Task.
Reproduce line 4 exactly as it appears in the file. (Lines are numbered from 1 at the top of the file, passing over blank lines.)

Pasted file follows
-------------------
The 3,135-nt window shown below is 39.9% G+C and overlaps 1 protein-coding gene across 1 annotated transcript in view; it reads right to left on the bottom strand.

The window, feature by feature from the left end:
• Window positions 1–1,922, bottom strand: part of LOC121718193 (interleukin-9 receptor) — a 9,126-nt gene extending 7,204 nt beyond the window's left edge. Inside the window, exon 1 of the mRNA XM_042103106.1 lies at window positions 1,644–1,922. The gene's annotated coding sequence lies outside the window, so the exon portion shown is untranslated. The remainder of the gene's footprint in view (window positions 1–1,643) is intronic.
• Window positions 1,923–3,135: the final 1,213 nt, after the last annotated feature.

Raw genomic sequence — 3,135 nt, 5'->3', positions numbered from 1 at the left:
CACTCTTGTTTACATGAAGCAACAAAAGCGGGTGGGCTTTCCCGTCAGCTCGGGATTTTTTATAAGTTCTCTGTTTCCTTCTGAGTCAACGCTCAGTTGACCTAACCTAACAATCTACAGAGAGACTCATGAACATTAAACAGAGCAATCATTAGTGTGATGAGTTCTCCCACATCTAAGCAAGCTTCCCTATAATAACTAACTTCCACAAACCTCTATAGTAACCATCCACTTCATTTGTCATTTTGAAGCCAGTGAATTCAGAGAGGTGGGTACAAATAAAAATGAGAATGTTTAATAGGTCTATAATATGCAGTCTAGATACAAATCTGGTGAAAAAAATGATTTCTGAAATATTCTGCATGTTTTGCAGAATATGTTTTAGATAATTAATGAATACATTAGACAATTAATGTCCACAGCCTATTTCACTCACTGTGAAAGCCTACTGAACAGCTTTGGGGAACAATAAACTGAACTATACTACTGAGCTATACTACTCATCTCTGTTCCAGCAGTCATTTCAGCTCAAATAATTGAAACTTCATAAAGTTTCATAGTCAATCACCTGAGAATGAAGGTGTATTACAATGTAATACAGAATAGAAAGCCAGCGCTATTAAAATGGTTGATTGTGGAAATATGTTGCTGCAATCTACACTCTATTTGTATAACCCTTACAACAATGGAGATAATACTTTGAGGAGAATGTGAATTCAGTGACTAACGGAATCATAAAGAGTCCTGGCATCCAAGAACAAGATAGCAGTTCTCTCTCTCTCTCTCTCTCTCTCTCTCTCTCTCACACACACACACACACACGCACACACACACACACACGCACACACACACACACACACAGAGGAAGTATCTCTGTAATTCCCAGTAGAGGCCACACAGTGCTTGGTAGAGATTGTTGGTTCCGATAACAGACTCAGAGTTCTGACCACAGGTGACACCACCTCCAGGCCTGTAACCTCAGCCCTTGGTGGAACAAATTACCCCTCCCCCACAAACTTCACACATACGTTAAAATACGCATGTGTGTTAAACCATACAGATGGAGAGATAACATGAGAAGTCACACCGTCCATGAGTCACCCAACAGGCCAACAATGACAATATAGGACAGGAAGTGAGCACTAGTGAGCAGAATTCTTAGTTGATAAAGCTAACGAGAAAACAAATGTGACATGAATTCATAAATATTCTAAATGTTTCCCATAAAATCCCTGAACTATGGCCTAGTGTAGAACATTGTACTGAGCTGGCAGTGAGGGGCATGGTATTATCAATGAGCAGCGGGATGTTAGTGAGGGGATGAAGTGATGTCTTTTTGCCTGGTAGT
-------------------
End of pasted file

• Window positions 1,923–3,135: the final 1,213 nt, after the last annotated feature.